Honda BR V Overview
Honda came to India in 1998 and became an instant hit with the upper crust of the Indian middle class with the Honda City. When everyone else was driving around in carbureted Maruti Esteems with negligible features, Honda offered the likes of the electronic rear view mirror adjustment. And in the last 18 years of existence, the Honda City has been at the top of its game as one of the most favored cars in India (I should know… I have owned several). Sadly, Honda’s other cars have never enjoyed sales or ‘love’ like the City has. Fast forward to now – 2016. The SUV is clearly king of the Indian automotive segment. And until very recently, Honda did not have an affordable SUV which came with a ‘must-have’ diesel engine. Now they do. After years of dilly-dallying around with prospective products, Honda India finally has a compact SUV to offer in India. And it is the brand new Honda BR-V. View offers on Honda Cars from Honda dealers in Mumbai at Autozhop.
Honda BR V Exterior & Look
The Honda BR-V isn’t your classic, butch SUV but it has an imposing stance nonetheless. Undoubtedly, the best angle on this machine is the CR-V inspired face with handsome wraparound headlamps that house a projector low beam and LED daytime lamps. The sculpted front bumper adds a dash of aggression without looking overdone and the silver treatment for the faux skidplate looks premium. Front on, the Honda BR-V looks both capable and expensive and will definitely turn heads.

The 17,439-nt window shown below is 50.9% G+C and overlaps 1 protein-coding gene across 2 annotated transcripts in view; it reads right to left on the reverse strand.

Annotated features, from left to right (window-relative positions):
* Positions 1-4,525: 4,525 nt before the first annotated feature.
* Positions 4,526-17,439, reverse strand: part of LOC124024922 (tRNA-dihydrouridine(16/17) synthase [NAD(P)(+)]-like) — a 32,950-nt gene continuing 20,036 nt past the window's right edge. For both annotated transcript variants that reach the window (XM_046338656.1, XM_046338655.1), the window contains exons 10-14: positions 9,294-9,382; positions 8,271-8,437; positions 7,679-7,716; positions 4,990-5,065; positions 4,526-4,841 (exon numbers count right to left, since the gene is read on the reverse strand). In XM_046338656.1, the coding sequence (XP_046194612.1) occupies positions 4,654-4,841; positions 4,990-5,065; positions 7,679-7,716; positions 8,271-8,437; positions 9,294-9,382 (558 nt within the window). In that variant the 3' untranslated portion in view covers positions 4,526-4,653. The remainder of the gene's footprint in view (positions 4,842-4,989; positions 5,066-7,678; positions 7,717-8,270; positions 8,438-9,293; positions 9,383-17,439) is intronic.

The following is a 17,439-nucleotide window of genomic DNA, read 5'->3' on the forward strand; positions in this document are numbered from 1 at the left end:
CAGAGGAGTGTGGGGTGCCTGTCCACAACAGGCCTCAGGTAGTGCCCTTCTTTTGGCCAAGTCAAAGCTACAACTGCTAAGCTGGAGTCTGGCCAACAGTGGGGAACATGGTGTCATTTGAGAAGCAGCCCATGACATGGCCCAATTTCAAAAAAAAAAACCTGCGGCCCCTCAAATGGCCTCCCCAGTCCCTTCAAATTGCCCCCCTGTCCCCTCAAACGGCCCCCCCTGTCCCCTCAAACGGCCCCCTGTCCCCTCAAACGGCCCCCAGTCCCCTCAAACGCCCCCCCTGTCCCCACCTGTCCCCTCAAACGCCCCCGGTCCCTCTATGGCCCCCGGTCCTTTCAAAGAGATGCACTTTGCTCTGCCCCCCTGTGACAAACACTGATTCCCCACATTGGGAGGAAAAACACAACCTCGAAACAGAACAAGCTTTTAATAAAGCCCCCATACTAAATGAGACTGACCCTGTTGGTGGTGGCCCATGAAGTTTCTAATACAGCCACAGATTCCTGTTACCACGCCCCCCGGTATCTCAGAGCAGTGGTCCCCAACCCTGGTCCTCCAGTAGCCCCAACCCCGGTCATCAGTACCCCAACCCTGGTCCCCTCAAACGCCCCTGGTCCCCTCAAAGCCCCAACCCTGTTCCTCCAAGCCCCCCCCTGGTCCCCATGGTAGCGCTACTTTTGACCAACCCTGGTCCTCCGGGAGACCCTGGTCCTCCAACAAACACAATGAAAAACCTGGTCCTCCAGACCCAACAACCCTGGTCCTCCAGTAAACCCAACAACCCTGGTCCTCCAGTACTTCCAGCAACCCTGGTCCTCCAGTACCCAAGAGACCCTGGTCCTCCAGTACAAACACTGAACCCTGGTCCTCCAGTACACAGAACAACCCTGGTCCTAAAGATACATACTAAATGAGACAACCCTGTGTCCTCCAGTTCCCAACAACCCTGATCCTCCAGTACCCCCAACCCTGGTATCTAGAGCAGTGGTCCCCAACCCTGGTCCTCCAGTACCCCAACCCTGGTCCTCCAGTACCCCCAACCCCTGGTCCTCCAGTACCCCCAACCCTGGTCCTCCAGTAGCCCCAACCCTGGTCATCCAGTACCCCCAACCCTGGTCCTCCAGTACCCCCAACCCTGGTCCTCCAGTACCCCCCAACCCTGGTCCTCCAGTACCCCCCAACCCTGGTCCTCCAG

The view from the side however reminds of the BR-V’s sibling the Honda Mobilio. From here, it looks more MPV-like with a long windowline that has a pinched end, another CR-V theme. There are some points of interest like the kink in the windowline, creases in the bodywork and funky looking 16-inch wheels that reside within rugged looking, black plastic clad wheel arches.
The MPV impression is reinforced by the long rear overhang which allows the accommodation of the third row of seats. If the Honda BR-V had a shorter, more abrupt rear overhang, it would have probably looked at lot more ‘SUV’. Still, the high ground clearance and roof rails attempt to inject some of that back into the design. A smartly executed rear end uses a couple of wraparound LED lamps that are connected by a reflective strip. The rear windscreen is large and offers good visibility.
Honda BR V Interior & Space
The Honda’s City’s interiors are one of the sedan’s USPs, and Honda has decided to continue with the trend, offering a familiar layout in the cabin. The all-black layout offers a sporty and classy touch, though some buyers may prefer a beige palette. The piano-black centre console and dull silver accents across the cabin add a premium touch, with subtlety.While the exterior of the BR-V does emit a Mobilio-esque vibe, the interiors don’t share the MPV’s relatively cheap look and finish, though there is room for improvement, especially considering the competition it faces. The top-spec version gets good-quality leather upholstery with leather around the steering wheel, gear knob and door armrest as well. You also get adjustable headrests for all seven seats.
Honda’s “man maximum machine minimum” philosophy has given its cars a good reputation when it comes to space, to the extent that hatchbacks like the Jazz offer space that can put sedans in segments above it to shame. All three rows of the BR-V are very accommodating and can hold the average Indian frame in reasonable comfort, even if the person is on the bulkier side. Space in the second row is generous enough to accommodate one six-footer behind another. The seat compound isn’t very soft and, while it will help on long-distance highway trips, short in-city journeys could prove to be a little irritating.